Making Jazz Cool Again

Monday, March 12, 2012 15:30

An Interview with Robert Glasper

by: Casey Pukl

I think we’ve found our generation’s Miles Davis. Is that a bold statement? You bet. But jazz pianist Robert Glasper has a clear mission— to update the face of jazz and remind listeners what it was all about to begin with. Jazz is about innovation; it’s about being fresh, and according to Glasper, we should all, “make it cool again”— just like Miles did.

Bringing jazz up to speed is Glasper’s mission. His latest release, Black Radio, is a celebration of his hip-hop and soul inspired roots that culminates in a glorious record of collaborations. The record is one of the most buzzed about of 2012, and to date it has reached the #3 slot on iTunes in nine countries  and debuted at #15 on the Billboard Top 200 chart. In a genre where Glasper is repeatedly finding himself in competition with dead musicians, that’s a pretty solid start. Read on to find out more about Glasper’s vision and just why it was so important to make this record at this point in his career.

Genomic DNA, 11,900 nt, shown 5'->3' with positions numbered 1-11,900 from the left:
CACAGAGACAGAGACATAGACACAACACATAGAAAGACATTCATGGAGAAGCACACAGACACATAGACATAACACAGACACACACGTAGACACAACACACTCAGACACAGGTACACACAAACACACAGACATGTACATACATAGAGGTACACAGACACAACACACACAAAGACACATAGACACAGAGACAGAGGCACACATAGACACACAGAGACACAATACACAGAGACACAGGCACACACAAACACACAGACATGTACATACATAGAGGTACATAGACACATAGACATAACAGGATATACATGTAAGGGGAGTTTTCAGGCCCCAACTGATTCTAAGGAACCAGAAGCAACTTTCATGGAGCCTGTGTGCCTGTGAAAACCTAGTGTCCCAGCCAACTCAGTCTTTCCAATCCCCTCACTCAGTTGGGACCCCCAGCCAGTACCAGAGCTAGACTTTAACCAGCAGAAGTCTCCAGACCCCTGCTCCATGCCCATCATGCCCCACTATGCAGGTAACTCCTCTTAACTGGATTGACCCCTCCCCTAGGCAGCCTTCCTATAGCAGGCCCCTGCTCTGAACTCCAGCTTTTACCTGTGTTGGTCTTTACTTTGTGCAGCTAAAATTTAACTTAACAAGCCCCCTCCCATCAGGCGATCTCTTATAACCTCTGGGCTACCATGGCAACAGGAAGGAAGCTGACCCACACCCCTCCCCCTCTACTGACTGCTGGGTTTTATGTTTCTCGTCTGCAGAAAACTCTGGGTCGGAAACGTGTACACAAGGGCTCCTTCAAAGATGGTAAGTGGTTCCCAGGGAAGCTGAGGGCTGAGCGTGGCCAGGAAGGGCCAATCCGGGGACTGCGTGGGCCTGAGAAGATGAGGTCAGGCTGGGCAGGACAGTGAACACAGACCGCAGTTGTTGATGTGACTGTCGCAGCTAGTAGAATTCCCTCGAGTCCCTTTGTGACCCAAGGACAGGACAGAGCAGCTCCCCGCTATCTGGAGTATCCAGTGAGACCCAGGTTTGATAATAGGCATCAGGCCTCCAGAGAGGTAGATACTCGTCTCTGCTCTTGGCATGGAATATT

CP: How did you get your start in music? I know you went to HSPVA, which has a pretty incredible track record for producing some incredible artists. Where did you begin?

RG: Oh boy, back to the beginning, huh? Argh. Let’s see. My mother was a musician and pianist and musician, so music was always in the house. When I was about 12 years old, I really gravitated toward the piano, and then I auditioned for that high school and got in. That’s kind of where I honed my skills if you will. After that, I got my scholarship to New York for college. Things just started taking off from there. 

CP: I’d love to get into a comment you made in an interview a few years back, I think it was around 2005. You started talking about all of the hip-hop influences you had, and at the time, that wasn’t quite as present in your music. Was this album, “Black Radio” kind of your plan all along?